This could either be really offensive or really resourceful-sounding. I’m clearly hoping for the latter scenario. It’s because so many have recently shared with me their frustrations of lettuce overabundance, and salad-eating fatigue, that I deemed this recipe worthy of sharing (and caring) in return. Yes, it’s that point for me, too, thanks to the CSA season: produce is coming in too fast, too soon. Yes, I have reached the maximum capacity of lettuce that can be stuffed in the crisper. Yes, I am sick of eating salads. But do I want to let another good head go bad before eating it? No.
You’ve just got to get inventive somehow. Now, we could make some really cool lettuce wraps or stuff lettuce real tightly inside summer rolls, but the best way to use up a lot of lettuce fast is to cook it a little, make it shrink. I’ll admit that I don’t typically buy lettuce, it just appears from my CSA, but I have been known to stir-fry the chopped leaves just like napa cabbage sometimes.
Or how about sautee it with garlic and olive oil instead? That’s what I set out to do, with a healthy-looking head of romaine. Then how about we toss that with a tangle of pasta, and for good measure, some toasted pine nuts, grated pecorino, chili flakes, butter and a good squeeze of lemon? I could eat pasta dressed like this with nothing else any day, but prefer to add vegetables like cauliflower, broccoli, winter squash or Swiss chard. Like that last one mentioned, romaine lettuce has a mellow, unobtrusive flavor, but it’s much thinner and more watery than chard, or any other typically cooked leafy green. So I tossed this around in the flavored oil for just a minute and no more, to retain the crispness of the lettuce’s white ribs, while just wilting its greener parts.
the lettuce gets sliced while garlic minced and pine nuts toasted
You expect to taste something more assertive from the lettuce in the end. But in fact, scooping up the perfect bite with pasta, it still tastes pretty much like lettuce—or a salad—in all its cooling crunchiness. The seasonings in the pasta might remind of Caesar salad dressing, come to think of it. It’s surprising. It’s good. It took me a few moments to get used to it, before forming an opinion. It really took me off guard (probably because of all those salads I’ve been trying to scarf down).
So if you ever find yourself in the same predicament of lettuce overload, or just have a half-used head that’s not being put to any foreseeable use, keep in mind that you can always treat it like a hardier green instead. It’s fun to be surprised by tasting food in new contexts after all.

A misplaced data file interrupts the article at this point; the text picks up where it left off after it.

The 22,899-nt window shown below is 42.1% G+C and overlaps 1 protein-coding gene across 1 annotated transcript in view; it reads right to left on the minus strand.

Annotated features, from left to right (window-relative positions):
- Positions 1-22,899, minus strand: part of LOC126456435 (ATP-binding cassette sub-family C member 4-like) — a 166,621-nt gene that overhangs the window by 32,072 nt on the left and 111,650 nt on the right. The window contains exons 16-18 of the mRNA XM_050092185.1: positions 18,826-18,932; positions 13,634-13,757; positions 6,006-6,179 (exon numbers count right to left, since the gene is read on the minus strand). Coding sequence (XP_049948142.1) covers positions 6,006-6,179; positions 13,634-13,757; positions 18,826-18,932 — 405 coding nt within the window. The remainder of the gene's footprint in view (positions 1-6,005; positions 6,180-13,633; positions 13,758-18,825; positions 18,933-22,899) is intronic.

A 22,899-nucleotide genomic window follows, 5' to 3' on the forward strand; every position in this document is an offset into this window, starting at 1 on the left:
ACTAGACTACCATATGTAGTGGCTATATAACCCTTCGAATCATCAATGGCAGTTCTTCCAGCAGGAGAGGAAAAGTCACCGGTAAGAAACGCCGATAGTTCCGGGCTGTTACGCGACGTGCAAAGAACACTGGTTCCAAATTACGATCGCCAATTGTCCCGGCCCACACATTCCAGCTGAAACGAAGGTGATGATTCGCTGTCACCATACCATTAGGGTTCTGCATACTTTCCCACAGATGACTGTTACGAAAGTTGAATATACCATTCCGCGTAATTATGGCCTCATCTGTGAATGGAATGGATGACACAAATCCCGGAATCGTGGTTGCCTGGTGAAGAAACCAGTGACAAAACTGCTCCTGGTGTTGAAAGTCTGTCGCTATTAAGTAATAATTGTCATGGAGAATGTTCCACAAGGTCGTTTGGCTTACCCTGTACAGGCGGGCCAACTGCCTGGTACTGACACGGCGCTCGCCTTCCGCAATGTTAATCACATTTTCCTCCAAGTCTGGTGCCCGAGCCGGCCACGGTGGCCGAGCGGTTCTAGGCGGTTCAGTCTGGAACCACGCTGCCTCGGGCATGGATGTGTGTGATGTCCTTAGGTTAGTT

Pasta With Pecorino, Pine Nuts & Lemon
(makes 2 servings)
½ lb long pasta (such as spaghetti or linguine)
2-3 tablespoons pine nuts
2 cloves garlic, minced
pinch red chili flakes
4-5 large leaves romaine lettuce, sliced to roughly 1” slivers across the rib
2-3 tablespoons grated Pecorino or Parmiggiano-Reggiano
1 tablespoon butter
2 tablespoons fresh lemon juice
1 teaspoon lemon zest (optional)
2-3 tablespoons extra-virgin olive oil
salt and pepper
Bring a pot of generously salted water to a boil. Drop in pasta and cook to al dente.
Meanwhile, heat a large saucepan, chef’s pan or Dutch oven over medium-high and toss in the pine nuts. Stir or shake pan just until pine nuts are slightly golden on the sides, and immediately remove them to set aside. Add about 2 tablespoons olive oil to the pan and the garlic and chili. Let cook, stirring, just until fragrant, about 30 seconds. Add the lettuce and a pinch of salt and pepper and cook, stirring, for another 30 seconds. Add the cooked pasta along with the butter, grated cheese, lemon juice, and salt and pepper to taste. Stir in the pine nuts and an optional drizzle of olive oil, and serve immediately with the optional zest as garnish.
(for 2 servings)
½ lb pasta: $1.25
2 cloves garlic: $0.20
½ head romaine lettuce (from CSA): $1.00
2-3 tablespoons pine nuts: $2.00
2-3 tablespoons grated Pecorino: $2.00
1 lemon: $0.40
1 tablespoon butter: $0.35
2-3 tablespoons olive oil: $0.50
salt, pepper, pinch of chili flakes: $0.15
Five maple leaves: It won’t do much harm, but it won’t do much benefit either. Lettuce is not known to be a superfood, like its more delicate cousins spinach and arugula. It’s mostly water, although romaine is one of the greener, more Vitamin K-rich varieties. Little specks of pine nuts and tasty, aged cheese sprinkle this dish with flavor, as well as protein. You could skip the butter to make it less rich or just add more heart-healthy olive oil instead of it. Also, you could opt for whole grain pasta to boost your fiber and protein while not filling up too quickly, too.
Six maple leaves: “Let us eat lettuce” was the raison d’être of this dish, and so I gave myself an extra point for wasting not from my CSA share. The rest of the ingredients are pantry staples or imported special treats, like the cheese, and offer a pretty sureproof formula for using up just about any veggie that you have to spare.